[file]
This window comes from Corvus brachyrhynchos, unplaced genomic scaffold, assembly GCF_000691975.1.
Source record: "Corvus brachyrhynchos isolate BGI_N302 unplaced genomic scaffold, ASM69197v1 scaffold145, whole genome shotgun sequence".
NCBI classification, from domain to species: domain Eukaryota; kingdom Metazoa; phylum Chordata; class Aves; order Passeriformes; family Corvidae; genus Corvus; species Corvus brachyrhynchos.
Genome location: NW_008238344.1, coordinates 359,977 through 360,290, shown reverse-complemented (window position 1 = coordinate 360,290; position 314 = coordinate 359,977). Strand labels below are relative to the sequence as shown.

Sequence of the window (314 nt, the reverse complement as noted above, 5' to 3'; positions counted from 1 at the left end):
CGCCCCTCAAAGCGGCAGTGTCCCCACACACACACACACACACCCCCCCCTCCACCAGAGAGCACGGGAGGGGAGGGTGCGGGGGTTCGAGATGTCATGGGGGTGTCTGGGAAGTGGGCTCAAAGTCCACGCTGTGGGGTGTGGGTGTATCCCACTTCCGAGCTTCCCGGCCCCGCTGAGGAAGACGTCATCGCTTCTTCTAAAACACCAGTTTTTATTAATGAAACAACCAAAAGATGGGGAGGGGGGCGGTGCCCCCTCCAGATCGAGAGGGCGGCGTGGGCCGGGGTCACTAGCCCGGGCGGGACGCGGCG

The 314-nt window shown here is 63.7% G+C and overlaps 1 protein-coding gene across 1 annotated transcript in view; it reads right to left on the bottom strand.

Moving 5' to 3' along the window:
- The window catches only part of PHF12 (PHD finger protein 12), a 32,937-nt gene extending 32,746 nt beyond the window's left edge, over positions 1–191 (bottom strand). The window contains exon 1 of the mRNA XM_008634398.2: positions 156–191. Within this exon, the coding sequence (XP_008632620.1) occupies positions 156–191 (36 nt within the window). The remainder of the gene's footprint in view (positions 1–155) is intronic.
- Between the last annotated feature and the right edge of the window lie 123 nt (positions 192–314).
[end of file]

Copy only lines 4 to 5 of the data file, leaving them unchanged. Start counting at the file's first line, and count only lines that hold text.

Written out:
Genome location: NW_008238344.1, coordinates 359,977 through 360,290, shown reverse-complemented (window position 1 = coordinate 360,290; position 314 = coordinate 359,977). Strand labels below are relative to the sequence as shown.

Sequence of the window (314 nt, the reverse complement as noted above, 5' to 3'; positions counted from 1 at the left end):